Final Stress Testing Guidance for Large Financial Institutions

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Final Stress Testing Guidance for Large Financial Institutions

May 21, 2012

On May 14, 2012, the Board of Governors of the Federal Reserve System (Federal Reserve), Federal Deposit Insurance Corporation (FDIC) and the Office of the Comptroller of the Currency, Treasury (OCC), collectively the “Agencies,” issued final guidance titled “Supervisory Guidance on Stress Testing for Banking Organizations With More Than $10 Billion in Total Consolidated Assets.”1 This document outlines high-level principles for stress testing practices applicable to all organizations under the Agencies’ direct supervision with more than $10 billion in assets (“financial institutions”). The Agencies believe that stress testing is a valuable tool for financial institutions to understand their risk profiles and that the $10 billion asset threshold is an appropriate differentiator of institution complexity. The final guidance is based on the proposed guidance with “minor additional refinements.” In June 2011, the Agencies requested comments on proposed guidance titled “Proposed Guidance on Stress Testing for Banking Organizations With More Than $10 Billion in Total Consolidated Assets” (“proposed guidance”).2 The Agencies received 17 comment letters from trade organizations, bank holding companies, financial advisory firms and individuals. The Agencies indicated there was general support for the legislation with refinements and clarifications to certain provisions.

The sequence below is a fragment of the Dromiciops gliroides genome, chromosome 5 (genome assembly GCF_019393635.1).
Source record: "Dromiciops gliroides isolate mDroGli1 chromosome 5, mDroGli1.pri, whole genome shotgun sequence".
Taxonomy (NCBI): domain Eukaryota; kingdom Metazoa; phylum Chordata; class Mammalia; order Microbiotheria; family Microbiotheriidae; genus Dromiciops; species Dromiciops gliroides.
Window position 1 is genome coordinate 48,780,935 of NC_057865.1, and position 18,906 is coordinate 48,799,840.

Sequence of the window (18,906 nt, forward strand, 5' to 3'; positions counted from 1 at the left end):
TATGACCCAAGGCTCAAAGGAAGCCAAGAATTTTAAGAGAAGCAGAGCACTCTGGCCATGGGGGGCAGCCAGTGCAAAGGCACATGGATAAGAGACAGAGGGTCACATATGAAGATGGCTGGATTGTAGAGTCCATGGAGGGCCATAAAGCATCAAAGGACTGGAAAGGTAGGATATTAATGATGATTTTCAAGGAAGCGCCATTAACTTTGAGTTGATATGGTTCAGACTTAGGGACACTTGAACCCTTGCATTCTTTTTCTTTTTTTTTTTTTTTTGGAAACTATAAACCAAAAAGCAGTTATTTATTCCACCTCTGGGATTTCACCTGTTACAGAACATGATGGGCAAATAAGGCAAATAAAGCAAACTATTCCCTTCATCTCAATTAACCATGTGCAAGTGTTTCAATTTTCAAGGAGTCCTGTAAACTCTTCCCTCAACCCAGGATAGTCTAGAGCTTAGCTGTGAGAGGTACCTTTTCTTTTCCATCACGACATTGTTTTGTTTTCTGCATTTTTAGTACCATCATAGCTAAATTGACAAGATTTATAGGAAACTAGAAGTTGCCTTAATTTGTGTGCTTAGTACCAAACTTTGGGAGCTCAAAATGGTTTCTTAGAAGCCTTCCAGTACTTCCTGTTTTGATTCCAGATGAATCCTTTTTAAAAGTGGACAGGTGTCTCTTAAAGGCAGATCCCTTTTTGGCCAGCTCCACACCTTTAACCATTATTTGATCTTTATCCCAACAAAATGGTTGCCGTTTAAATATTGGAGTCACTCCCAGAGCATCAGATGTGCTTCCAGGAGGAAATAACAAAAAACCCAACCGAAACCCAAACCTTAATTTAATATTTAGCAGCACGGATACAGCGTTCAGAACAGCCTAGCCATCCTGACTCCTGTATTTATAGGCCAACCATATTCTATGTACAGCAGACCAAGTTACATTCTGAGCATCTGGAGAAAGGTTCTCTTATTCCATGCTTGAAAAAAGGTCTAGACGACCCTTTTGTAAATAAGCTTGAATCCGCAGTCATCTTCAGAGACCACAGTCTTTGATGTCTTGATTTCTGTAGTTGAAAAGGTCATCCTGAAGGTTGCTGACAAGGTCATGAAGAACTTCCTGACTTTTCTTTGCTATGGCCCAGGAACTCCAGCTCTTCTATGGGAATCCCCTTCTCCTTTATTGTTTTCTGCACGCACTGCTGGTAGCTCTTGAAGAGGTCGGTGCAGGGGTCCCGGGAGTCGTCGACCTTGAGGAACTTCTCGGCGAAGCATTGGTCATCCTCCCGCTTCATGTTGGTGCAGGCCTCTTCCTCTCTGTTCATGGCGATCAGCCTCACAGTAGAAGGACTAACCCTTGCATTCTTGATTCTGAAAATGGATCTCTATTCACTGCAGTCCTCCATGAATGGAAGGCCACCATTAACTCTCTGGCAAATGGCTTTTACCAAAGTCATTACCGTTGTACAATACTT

Noting that the above-referenced guidance does not apply to banks below $10 billion and citing the importance of all organizations’ ability to “analyze the potential impact of adverse outcomes on their financial condition,” the Agencies also released a companion guidance notification titled “Statement to Clarify Supervisory Expectations for Stress Testing by Community Banks.”3 Additionally, the Agencies noted, the guidance does not implement additional guidance as determined by Section 165 of the Dodd-Frank Wall Street Reform and Consumer Protection Act (DFA) rule related to stress testing.

Final Stress Testing Principles4

Consistent with the proposed guidance, the Agencies identified four key stress testing principles:

  1. A banking organization’s stress testing framework should include activities and exercises that are tailored to and sufficiently capture the banking organization’s exposures, activities, and risks;
  2. An effective stress testing framework employs multiple conceptually sound stress testing activities and approaches;
  3. An effective stress testing framework is forward-looking and flexible; and
  4. Stress test results should be clear, actionable, well supported, and inform decision- making.